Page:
We want to direct you to the right website. Please tell us where you live.
(This is a one-time message unless you reset your location.)
This eBook is available in PDF and EPUB formats.
Choose the preferred format for your device.
The Urban Food Revolution (PDF)
Changing the Way We Feed Cities
Our reliance on industrial agriculture has resulted in a food supply riddled with hidden environmental, economic and health care costs and beset by rising food prices. With only a handful of corporations responsible for the lion's share of the food on our supermarket shelves, we are incredibly vulnerable to supply chain disruption.
The Urban Food Revolution provides a recipe for community food security based on leading innovations across North America. The author draws on his political and business experience to show that we have all the necessary ingredients to ensure that local, fresh sustainable food is affordable and widely available. He describes how cities are bringing food production home by:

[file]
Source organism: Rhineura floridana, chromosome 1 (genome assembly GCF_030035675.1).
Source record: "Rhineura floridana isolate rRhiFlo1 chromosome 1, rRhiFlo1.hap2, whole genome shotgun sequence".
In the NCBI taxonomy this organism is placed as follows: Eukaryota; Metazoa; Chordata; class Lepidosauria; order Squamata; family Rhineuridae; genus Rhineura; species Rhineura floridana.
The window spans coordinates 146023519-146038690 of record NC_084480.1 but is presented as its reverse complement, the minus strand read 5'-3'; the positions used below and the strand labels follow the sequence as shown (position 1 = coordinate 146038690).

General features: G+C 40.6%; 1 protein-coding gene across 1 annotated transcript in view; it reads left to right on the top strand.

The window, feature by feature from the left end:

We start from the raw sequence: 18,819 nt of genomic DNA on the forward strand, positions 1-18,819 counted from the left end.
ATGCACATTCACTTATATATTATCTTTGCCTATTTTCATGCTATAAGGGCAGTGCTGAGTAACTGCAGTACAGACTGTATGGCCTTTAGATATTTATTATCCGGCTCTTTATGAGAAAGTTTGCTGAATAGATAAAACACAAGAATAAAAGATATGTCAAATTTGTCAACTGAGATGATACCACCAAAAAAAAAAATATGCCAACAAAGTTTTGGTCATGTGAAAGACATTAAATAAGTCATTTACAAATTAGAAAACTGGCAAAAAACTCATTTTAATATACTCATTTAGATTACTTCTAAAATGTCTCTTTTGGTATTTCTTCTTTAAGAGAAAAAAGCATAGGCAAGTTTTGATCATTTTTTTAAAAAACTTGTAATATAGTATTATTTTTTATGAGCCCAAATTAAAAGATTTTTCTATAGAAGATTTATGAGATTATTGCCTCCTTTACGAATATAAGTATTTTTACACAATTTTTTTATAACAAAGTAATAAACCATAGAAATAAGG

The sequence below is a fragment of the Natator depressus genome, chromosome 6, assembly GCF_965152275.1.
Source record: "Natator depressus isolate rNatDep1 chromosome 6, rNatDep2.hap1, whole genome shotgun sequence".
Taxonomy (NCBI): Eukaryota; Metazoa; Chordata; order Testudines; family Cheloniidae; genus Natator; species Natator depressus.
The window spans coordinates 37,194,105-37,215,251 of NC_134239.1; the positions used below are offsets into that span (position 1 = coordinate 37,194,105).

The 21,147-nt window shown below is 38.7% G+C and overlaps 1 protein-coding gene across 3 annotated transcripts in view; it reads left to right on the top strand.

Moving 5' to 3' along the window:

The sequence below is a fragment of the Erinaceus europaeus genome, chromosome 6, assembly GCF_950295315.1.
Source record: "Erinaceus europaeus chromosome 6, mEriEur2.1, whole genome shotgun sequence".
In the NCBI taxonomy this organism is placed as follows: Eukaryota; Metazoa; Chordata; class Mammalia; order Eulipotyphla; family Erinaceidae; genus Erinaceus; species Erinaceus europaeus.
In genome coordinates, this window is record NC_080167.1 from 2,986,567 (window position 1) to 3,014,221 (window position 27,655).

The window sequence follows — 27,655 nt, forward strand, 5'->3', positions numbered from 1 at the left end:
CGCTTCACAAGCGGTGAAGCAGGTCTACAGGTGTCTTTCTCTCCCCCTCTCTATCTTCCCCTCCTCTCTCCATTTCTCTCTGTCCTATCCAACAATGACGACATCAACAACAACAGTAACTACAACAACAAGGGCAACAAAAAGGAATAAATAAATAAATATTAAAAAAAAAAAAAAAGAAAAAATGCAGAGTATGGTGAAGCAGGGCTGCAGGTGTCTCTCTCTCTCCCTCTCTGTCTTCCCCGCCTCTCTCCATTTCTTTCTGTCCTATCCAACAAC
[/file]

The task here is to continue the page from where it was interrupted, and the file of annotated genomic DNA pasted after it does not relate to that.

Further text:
- Growing community through neighborhood gardening, cooking and composting programs
- Rebuilding local food processing, storage and distribution systems
- Investing in farmers markets and community supported agriculture
- Reducing obesity through local fresh food initiatives in schools, colleges and universities.
- Ending inner-city food deserts
Producing food locally makes people healthier, alleviates poverty, creates jobs, and makes cities safer and more beautiful. The Urban Food Revolution is an essential resource for anyone who has lost confidence in the global industrial food system and wants practical advice on how to join the local food revolution.
Peter Ladner has served two terms as a Vancouver City Councilor. With more than 35 years of journalistic experience, he is a frequent speaker on community issues and has a special interest in the intersection of food policy and city planning.
How to Design and Build a Net-Zero Energy Greenhouse
Next Steps for the Thinking Beekeeper
Harnessing the Awesome Power of Worms with Vermiculture and Vermicomposting
Scraps to Soil in Weeks
How to select and prepare fresh seasonal produce all winter long